So for over a year, a dear friend of mine worked with me on my accent, the way I held my body, the way I phrased my sentences, and my stylistic sensibilities (which needed work anyway). I became the only hyphenated Canadian in town — the “American-Canadian.” I identified myself as “the recovering American,” even going so far as to develop a twelve-step program for overcoming the sense of imperial entitlement (step ten, by the way, was learning the appropriate use of “eh”). She helped me become the person I wanted to be — someone who didn’t rely on the stock phrase, “I’m an American citizen; you can’t do that to me,” to handle anything; and ultimately, everything worked so well that my students in Toronto didn’t know I was American, and my students in California after my return didn’t know I wasn’t American.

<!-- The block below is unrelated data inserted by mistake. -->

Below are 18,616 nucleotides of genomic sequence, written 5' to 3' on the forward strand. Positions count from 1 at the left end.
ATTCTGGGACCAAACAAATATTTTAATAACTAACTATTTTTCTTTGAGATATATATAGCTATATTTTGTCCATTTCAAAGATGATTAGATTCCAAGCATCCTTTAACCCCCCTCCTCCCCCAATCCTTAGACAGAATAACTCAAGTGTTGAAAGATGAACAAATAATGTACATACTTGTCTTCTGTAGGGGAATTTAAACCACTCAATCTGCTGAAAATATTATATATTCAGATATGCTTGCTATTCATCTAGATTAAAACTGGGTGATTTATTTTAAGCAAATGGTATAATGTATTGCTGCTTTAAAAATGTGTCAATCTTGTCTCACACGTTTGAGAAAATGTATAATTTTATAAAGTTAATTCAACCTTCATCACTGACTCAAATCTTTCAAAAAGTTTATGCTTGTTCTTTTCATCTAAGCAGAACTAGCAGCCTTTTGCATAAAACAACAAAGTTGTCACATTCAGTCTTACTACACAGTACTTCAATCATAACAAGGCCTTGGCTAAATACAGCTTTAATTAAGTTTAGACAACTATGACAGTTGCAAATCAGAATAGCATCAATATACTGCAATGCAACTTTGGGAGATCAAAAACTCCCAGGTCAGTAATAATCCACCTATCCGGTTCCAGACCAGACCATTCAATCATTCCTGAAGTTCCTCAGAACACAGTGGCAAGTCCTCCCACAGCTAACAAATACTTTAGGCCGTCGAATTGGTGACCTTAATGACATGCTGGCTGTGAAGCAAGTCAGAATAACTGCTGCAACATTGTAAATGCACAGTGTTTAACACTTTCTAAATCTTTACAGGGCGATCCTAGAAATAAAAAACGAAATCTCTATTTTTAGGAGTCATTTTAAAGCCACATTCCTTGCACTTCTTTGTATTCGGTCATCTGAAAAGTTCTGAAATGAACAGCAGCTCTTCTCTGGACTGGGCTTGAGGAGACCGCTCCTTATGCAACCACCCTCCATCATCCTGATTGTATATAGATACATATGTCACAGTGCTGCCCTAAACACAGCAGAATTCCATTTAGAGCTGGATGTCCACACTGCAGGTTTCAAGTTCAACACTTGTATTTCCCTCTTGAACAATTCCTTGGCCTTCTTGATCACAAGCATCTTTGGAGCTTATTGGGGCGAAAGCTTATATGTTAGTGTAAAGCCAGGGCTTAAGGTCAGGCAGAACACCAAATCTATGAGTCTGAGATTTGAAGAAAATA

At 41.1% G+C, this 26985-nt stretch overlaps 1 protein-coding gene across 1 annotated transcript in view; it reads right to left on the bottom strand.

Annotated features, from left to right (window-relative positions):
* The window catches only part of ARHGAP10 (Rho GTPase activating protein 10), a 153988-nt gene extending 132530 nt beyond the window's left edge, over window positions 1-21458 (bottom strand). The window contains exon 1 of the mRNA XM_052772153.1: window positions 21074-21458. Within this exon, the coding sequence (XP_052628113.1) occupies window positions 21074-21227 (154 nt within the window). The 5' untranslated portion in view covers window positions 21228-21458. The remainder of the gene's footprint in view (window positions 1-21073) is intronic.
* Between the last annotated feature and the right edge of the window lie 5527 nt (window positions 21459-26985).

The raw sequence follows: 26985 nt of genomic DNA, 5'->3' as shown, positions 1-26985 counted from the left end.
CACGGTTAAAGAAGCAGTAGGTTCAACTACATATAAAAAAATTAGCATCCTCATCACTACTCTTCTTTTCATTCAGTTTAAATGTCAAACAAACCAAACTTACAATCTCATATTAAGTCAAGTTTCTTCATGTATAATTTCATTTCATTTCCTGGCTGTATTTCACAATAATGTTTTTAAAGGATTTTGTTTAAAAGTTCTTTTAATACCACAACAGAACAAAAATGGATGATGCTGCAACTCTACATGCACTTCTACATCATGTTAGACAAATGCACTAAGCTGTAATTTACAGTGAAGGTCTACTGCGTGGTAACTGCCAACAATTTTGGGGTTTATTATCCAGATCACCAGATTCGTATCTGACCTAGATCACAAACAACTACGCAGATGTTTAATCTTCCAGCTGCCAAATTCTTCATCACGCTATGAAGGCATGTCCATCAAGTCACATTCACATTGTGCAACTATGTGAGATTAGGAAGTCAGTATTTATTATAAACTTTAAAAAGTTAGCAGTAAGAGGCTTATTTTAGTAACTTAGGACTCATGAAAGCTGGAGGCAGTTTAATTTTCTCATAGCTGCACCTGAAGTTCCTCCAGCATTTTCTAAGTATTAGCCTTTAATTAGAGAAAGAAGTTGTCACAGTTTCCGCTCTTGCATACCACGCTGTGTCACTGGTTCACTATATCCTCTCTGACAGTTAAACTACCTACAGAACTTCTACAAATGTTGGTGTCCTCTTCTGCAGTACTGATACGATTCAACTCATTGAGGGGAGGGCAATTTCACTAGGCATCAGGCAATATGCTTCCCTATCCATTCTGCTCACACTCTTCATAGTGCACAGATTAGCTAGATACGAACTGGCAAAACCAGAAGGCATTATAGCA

Part of the reason I was concerned with not being perceived as American didn’t have to do with not being able to handle what others thought of the country — on the contrary. More often than not, I agreed with others’ perceptions of what the US government, industry, and media did to other countries. I agreed that it was a cheap shot to insert a maple leaf into American corporate logos to convince people that KFC was Canadian; that it was ludicrous for the US government to think that Canadian companies and individuals should “go green” while pollution controls were loosened on American companies; and that the requirement of 33% Canadian music on the radio or MuchMusic (the mythical “Can-con” requirement) was way too low, since American media companies were jacking up their power to broadcast over the border in any case.